Do nothing that is hard: Delivering value fast through out-of-the-box functionality

Di Smith-Knowles,

Back in the days of Pega 7, development teams adhered to the Ten Guardrails to Successthe principles by which we designed and implemented Pega applications. These principles are as relevant today as they were back then, and Guardrail #3 has become even more meaningful for Pega project delivery: Do nothing that is hard.

It used to be hard to build ANY app

A couple of weeks ago, I built a website to provide a community bulletin board for a church. I used a popular low-code website creation platform. It was easy. But building a website like this wasn’t always so simple. Even just a few years ago, I would have had to stand up my own website, register the domain, write my own HTML, JavaScript, or php, implement a database or file system to store posts and test my somewhat limited UX skills to design something that I thought looked good.  The task would have been somewhat difficult and time consuming for someone with technical skills, never mind a businessperson or subject matter expert. 

Today, I have a hosting provider that automatically installs the website creation software. I have access to literally thousands of plugins to give me a starting point for the application functionality. And I can choose from countless themes to make my application look pretty. From start to finish, it took me about two days to get users actively using the new website. (And yes, the application works great on mobile too!) Best of all, there was nothing particularly “technical” about this solution.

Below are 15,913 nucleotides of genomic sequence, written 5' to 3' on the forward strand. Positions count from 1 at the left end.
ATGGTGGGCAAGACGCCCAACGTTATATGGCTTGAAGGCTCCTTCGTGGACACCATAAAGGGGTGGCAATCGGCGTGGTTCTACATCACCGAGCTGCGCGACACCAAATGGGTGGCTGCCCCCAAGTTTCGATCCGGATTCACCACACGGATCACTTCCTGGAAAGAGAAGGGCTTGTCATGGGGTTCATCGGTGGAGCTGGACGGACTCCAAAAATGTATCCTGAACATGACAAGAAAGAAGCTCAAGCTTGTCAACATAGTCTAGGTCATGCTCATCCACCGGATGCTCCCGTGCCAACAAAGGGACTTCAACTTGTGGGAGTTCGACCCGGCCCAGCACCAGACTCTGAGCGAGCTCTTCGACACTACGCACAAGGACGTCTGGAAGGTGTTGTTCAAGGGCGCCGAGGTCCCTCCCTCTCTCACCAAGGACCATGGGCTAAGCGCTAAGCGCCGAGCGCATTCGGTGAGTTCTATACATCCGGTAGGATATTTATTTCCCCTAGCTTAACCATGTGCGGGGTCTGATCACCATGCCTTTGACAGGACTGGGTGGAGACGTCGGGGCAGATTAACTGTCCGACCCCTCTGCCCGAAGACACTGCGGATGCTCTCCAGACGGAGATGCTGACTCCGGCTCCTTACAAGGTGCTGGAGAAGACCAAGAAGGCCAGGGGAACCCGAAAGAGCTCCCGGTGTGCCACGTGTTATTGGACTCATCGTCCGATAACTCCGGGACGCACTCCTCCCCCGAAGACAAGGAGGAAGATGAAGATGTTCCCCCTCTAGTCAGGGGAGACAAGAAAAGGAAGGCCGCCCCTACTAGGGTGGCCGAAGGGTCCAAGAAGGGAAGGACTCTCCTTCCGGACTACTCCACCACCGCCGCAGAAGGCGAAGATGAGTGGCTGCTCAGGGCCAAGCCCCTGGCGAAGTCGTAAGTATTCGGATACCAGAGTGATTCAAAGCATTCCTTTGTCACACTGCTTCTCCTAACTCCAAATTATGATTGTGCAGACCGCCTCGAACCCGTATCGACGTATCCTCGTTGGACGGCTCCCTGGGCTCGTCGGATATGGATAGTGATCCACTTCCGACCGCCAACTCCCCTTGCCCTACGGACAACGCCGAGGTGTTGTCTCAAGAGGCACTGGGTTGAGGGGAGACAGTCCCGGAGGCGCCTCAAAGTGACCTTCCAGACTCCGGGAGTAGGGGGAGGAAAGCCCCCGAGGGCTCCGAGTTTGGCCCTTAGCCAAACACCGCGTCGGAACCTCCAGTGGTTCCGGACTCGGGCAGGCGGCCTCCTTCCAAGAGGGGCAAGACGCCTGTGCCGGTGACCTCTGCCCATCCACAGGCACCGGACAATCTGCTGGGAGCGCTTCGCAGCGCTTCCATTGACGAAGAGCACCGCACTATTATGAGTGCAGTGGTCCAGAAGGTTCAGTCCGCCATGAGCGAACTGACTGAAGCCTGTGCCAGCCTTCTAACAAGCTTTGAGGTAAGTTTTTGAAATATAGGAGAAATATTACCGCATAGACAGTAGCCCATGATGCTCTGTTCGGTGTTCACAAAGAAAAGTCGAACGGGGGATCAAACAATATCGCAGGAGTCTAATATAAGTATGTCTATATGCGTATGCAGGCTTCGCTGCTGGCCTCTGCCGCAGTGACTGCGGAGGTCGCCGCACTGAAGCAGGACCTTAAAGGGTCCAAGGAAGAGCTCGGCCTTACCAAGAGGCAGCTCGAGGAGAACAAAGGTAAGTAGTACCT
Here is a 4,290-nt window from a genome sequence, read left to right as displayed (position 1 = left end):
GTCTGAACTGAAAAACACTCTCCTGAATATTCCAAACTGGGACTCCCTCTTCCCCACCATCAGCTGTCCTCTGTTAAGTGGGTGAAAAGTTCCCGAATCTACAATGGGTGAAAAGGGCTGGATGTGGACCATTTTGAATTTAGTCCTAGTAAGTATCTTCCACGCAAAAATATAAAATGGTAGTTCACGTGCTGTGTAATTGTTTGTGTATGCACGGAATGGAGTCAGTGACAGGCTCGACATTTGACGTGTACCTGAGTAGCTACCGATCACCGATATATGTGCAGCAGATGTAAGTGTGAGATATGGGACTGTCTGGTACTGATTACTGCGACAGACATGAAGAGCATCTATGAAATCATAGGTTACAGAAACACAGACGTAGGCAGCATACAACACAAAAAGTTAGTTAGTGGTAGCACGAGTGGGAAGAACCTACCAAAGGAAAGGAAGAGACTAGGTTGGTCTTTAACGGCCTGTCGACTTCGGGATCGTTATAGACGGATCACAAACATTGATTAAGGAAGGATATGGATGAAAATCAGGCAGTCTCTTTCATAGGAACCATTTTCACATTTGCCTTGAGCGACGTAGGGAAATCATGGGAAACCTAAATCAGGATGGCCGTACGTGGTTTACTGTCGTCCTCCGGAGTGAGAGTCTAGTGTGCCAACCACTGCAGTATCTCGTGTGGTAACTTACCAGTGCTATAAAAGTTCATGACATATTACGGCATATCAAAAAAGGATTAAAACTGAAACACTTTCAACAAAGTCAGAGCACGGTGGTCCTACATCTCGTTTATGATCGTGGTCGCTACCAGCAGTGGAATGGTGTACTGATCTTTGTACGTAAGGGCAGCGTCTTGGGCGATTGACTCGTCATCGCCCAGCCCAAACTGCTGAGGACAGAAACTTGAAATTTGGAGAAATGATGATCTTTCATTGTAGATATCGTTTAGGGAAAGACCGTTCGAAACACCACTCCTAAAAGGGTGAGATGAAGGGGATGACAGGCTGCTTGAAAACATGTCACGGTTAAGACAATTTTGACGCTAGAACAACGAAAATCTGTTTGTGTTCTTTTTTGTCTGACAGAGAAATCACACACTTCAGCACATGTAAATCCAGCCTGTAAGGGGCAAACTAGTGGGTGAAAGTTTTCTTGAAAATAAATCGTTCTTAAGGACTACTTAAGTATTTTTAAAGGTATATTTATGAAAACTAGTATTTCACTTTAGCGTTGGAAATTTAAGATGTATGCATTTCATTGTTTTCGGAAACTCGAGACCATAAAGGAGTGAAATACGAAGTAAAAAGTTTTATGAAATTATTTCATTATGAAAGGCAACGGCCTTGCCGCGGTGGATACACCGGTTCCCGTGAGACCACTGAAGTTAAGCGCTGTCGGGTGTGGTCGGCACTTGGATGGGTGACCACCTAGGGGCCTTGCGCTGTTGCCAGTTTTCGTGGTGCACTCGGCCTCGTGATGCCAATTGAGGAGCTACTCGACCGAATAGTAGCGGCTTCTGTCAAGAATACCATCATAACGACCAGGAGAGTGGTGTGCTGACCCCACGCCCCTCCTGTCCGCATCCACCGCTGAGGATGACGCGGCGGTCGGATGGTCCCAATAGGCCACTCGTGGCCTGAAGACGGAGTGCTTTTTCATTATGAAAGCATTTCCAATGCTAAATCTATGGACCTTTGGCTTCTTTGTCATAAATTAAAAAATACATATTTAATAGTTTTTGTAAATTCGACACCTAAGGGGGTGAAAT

Yes, really: Building apps can be easy and fast

You might be saying: “Well. That’s a simple website. I work for a large organization that’s trying to transform a business with fifty systems of record, hundreds of thousands of users, and processes that only a few people in the organization truly understand. How do I build a solution that crushes complexity, while “doing nothing that is hard”? 

You can! Here are three tips to get started.

1. Know what you are building and for whom

Sometimes, you can clearly envision what your end to end solution will look like, especially if you are building a Customer Engagement application. But sometimes, you don’t have a clear idea of what you are building, like when there is a brand-new requirement, or when a new policy goes into effect, or when you are re-imagining a solution to an existing process so it takes advantage of new technology.

You are probably thinking: “What if I don’t build the ‘right thing’ and miss the mark?”  Fear not! You can use Design Thinking principles to gain clarity about the problem at hand and develop a prototype to frame the new solution in a way that truly meets the needs of those who will be using your application. If you are new to Design Thinking, Pega Catalyst uses these principles to help you understand what you are building and for whom.

2. Take one bite at a time

Your application may be solving a straightforward business challenge with a limited number of users. Or your application can represent a large-scale transformation. Or it can be something in between, like a solution for a division. In any case, the best approach is always to take one bite at a time. Create a Minimum Loveable Product (MLP1), then follow on with additional releases (MLP2…n). Even if your first release is truly “minimal,” you’ve delivered value to your stakeholders that can be improved over time, in an iterative way.